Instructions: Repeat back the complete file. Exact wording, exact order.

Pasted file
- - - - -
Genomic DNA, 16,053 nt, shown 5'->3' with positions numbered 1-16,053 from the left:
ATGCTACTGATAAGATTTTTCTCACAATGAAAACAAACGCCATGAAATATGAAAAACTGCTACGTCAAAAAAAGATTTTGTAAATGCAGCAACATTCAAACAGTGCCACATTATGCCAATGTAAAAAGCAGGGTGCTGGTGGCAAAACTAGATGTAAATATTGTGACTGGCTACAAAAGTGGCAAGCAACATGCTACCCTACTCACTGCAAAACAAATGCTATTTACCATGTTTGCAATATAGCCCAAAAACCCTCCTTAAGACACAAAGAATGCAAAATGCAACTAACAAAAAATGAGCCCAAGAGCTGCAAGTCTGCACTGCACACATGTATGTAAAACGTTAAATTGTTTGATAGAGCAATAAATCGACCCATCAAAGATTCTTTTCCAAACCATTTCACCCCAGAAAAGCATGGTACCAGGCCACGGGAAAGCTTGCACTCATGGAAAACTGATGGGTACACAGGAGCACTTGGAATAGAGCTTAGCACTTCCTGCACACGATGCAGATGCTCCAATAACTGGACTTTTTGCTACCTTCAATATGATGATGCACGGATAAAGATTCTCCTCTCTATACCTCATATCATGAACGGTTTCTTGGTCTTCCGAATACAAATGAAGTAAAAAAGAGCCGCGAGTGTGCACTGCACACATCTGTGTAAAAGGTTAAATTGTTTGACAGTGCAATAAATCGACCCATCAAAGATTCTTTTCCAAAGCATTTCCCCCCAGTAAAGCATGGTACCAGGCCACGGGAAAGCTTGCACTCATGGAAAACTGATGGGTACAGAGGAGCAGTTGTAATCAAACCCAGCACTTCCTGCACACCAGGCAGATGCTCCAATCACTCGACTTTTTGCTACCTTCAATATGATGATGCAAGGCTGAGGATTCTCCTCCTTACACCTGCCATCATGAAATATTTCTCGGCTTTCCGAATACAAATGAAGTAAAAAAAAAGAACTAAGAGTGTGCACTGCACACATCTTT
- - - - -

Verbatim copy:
Genomic DNA, 16,053 nt, shown 5'->3' with positions numbered 1-16,053 from the left:
ATGCTACTGATAAGATTTTTCTCACAATGAAAACAAACGCCATGAAATATGAAAAACTGCTACGTCAAAAAAAGATTTTGTAAATGCAGCAACATTCAAACAGTGCCACATTATGCCAATGTAAAAAGCAGGGTGCTGGTGGCAAAACTAGATGTAAATATTGTGACTGGCTACAAAAGTGGCAAGCAACATGCTACCCTACTCACTGCAAAACAAATGCTATTTACCATGTTTGCAATATAGCCCAAAAACCCTCCTTAAGACACAAAGAATGCAAAATGCAACTAACAAAAAATGAGCCCAAGAGCTGCAAGTCTGCACTGCACACATGTATGTAAAACGTTAAATTGTTTGATAGAGCAATAAATCGACCCATCAAAGATTCTTTTCCAAACCATTTCACCCCAGAAAAGCATGGTACCAGGCCACGGGAAAGCTTGCACTCATGGAAAACTGATGGGTACACAGGAGCACTTGGAATAGAGCTTAGCACTTCCTGCACACGATGCAGATGCTCCAATAACTGGACTTTTTGCTACCTTCAATATGATGATGCACGGATAAAGATTCTCCTCTCTATACCTCATATCATGAACGGTTTCTTGGTCTTCCGAATACAAATGAAGTAAAAAAGAGCCGCGAGTGTGCACTGCACACATCTGTGTAAAAGGTTAAATTGTTTGACAGTGCAATAAATCGACCCATCAAAGATTCTTTTCCAAAGCATTTCCCCCCAGTAAAGCATGGTACCAGGCCACGGGAAAGCTTGCACTCATGGAAAACTGATGGGTACAGAGGAGCAGTTGTAATCAAACCCAGCACTTCCTGCACACCAGGCAGATGCTCCAATCACTCGACTTTTTGCTACCTTCAATATGATGATGCAAGGCTGAGGATTCTCCTCCTTACACCTGCCATCATGAAATATTTCTCGGCTTTCCGAATACAAATGAAGTAAAAAAAAAGAACTAAGAGTGTGCACTGCACACATCTTT